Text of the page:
Encinitas Council Rejects Seabluffe Residents’ Appeal, Approves Alila Marea’s Sister Project


Plans to build a mix of apartments, shops and hotel rooms just south of the luxurious Alila Marea Beach Resort are exceptional and the development will bring huge benefit to the community, city council members said on Wednesday. of Encinitas, as they dismissed an appeal filed by an opponent. band.

“I can’t find any reason for this call,” Councilor Joe Mosca said at the evening council meeting, calling the proposed development “a thoughtful project that will really fit into the community.”

Councilwoman Joy Lyndes said it would be a “positive contribution to the quality of life in our community”, while Councilman Tony Kranz noted that two-thirds of the dozen or so public speakers on Wednesday strongly supported the plans for development, as did many people who emailed the city in the days leading up to the hearing.

“I can’t think of any other project that has had this outpouring of support,” he said.

Mayor Catherine Blakespear said project developer Larry Jackel provided an excellent description of the plans.

“As Mr. Jackel said, this is the right project for the right sector,” she says.

Jackel has proposed to build 94 apartments, 19 of which will be reserved for low-income people, as well as a two-story underground parking garage, retail stores and restaurants, and a 34-unit hotel that will be connected by bridge to Alila. Sea Resort. The structures will sit on a 3.79-acre, mostly vacant parcel along North Coast Highway 101 just south of the resort town and bordered to the west and south by the gated townhouse community of Seabluffe .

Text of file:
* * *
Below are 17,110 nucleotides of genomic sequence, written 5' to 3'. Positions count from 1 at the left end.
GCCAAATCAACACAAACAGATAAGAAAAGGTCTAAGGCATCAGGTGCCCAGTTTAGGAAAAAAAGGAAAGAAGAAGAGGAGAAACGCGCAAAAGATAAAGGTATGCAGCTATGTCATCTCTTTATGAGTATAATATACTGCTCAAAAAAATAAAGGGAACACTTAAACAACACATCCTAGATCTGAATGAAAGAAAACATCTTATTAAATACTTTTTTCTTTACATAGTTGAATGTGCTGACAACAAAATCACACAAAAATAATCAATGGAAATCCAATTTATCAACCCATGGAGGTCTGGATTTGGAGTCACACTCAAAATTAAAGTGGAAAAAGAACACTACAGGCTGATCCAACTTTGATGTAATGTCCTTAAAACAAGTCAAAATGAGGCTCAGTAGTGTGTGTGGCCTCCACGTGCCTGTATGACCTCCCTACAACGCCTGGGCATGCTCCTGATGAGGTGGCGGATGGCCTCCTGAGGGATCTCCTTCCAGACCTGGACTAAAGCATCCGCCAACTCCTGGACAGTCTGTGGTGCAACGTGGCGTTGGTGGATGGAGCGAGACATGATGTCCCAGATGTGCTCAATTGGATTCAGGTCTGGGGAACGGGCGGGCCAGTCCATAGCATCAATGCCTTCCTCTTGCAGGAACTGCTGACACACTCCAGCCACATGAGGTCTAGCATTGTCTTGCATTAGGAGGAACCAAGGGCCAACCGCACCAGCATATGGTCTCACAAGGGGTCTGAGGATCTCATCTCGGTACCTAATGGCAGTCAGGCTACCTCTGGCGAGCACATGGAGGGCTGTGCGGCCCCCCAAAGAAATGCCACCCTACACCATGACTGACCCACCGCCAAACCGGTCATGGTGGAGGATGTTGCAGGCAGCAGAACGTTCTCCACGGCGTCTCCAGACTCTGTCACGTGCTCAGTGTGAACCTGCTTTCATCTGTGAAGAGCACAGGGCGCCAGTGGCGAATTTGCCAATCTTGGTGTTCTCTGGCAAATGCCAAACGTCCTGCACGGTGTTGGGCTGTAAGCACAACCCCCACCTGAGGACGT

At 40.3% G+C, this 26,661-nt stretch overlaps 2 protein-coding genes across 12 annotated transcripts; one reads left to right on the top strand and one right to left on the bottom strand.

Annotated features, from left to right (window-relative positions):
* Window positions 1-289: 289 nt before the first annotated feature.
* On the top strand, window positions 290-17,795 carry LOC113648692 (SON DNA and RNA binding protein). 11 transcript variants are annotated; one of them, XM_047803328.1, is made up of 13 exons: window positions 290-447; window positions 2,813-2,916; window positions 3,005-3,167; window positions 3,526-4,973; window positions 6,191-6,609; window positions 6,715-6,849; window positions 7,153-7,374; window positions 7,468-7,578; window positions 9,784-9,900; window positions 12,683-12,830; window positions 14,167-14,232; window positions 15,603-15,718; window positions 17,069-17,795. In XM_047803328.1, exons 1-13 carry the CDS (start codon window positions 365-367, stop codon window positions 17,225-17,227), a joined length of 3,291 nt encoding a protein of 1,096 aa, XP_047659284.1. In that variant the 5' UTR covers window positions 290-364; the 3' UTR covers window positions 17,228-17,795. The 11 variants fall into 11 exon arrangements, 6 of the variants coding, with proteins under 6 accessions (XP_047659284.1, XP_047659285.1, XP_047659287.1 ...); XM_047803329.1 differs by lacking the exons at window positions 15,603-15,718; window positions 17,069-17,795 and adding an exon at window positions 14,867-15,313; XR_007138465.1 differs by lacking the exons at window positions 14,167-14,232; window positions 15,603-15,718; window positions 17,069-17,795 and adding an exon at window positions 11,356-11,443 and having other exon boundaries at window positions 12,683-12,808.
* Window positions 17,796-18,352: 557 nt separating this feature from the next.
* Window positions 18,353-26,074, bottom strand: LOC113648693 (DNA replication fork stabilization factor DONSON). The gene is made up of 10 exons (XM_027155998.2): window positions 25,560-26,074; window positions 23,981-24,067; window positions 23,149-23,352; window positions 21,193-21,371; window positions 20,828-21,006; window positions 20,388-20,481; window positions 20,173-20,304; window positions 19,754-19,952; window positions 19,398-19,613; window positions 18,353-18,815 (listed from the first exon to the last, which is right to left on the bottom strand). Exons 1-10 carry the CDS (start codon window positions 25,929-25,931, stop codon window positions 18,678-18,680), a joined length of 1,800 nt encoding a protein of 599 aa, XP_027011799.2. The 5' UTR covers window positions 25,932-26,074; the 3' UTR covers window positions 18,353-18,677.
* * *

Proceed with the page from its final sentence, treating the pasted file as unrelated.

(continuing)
Seabluffe residents have been divided over development plans, and it was evident at Wednesday’s meeting. A series of residents who support the proposal spoke during the public comment period, while council considered an appeal filed by Friends of Seabluffe, a group of opponents. The group was appealing the city’s Planning Commission’s decision in June to certify the project’s environmental impact report and approve various city permits, including a coastal development permit.

Objectors’ attorney Isabela Rodriguez told council that parts of the project do not meet city development standards and that the city should require the developer to do more to reduce its likely traffic impacts on the streets. local roads.

“We ask that you please consider the health (of Seabluff residents), their safety … when declining this appeal,” she said.

Opponents have also called on the city to require monitoring equipment and observers to determine if construction activity is making sandy coastal cliffs unstable.

Marco Gonzalez, the promoter’s solicitor, told the council this was not necessary, saying their experts had found that rail trains passing nearby had much more of an impact.

For their part, council members focused on an issue that was not part of the appeal. They repeatedly asked city staff and consultants whether all interested tribal groups had been properly briefed on development plans.

Their questions came after a band representative from the San Pasqual Mission Indians said his group had been left out of the process until fairly recently and asked council to either deny the project or delay the vote.

A city consultant said the city had worked with another tribal group throughout the process, but it wasn’t initially included in the notification documents because the city didn’t know it was interested. what had happened on the site. The city has since invited representatives from San Pasqual to visit the site and provide feedback, the consultant said.

Council members said they were glad the tribe brought attention to the issue.

“We will do better (next time),” Kranz promised.


Comments are closed.